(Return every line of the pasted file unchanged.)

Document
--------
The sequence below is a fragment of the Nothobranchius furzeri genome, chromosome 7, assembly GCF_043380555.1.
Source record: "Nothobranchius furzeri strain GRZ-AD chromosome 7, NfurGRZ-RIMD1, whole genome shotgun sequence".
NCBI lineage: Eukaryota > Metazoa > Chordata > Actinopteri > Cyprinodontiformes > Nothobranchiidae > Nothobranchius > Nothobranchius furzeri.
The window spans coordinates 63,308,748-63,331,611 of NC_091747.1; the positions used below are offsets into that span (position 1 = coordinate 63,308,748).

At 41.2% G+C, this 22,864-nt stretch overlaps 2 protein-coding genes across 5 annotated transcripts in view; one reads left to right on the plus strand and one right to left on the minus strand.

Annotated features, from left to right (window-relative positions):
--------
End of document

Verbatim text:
The sequence below is a fragment of the Nothobranchius furzeri genome, chromosome 7, assembly GCF_043380555.1.
Source record: "Nothobranchius furzeri strain GRZ-AD chromosome 7, NfurGRZ-RIMD1, whole genome shotgun sequence".
NCBI lineage: Eukaryota > Metazoa > Chordata > Actinopteri > Cyprinodontiformes > Nothobranchiidae > Nothobranchius > Nothobranchius furzeri.
The window spans coordinates 63,308,748-63,331,611 of NC_091747.1; the positions used below are offsets into that span (position 1 = coordinate 63,308,748).

At 41.2% G+C, this 22,864-nt stretch overlaps 2 protein-coding genes across 5 annotated transcripts in view; one reads left to right on the plus strand and one right to left on the minus strand.

Annotated features, from left to right (window-relative positions):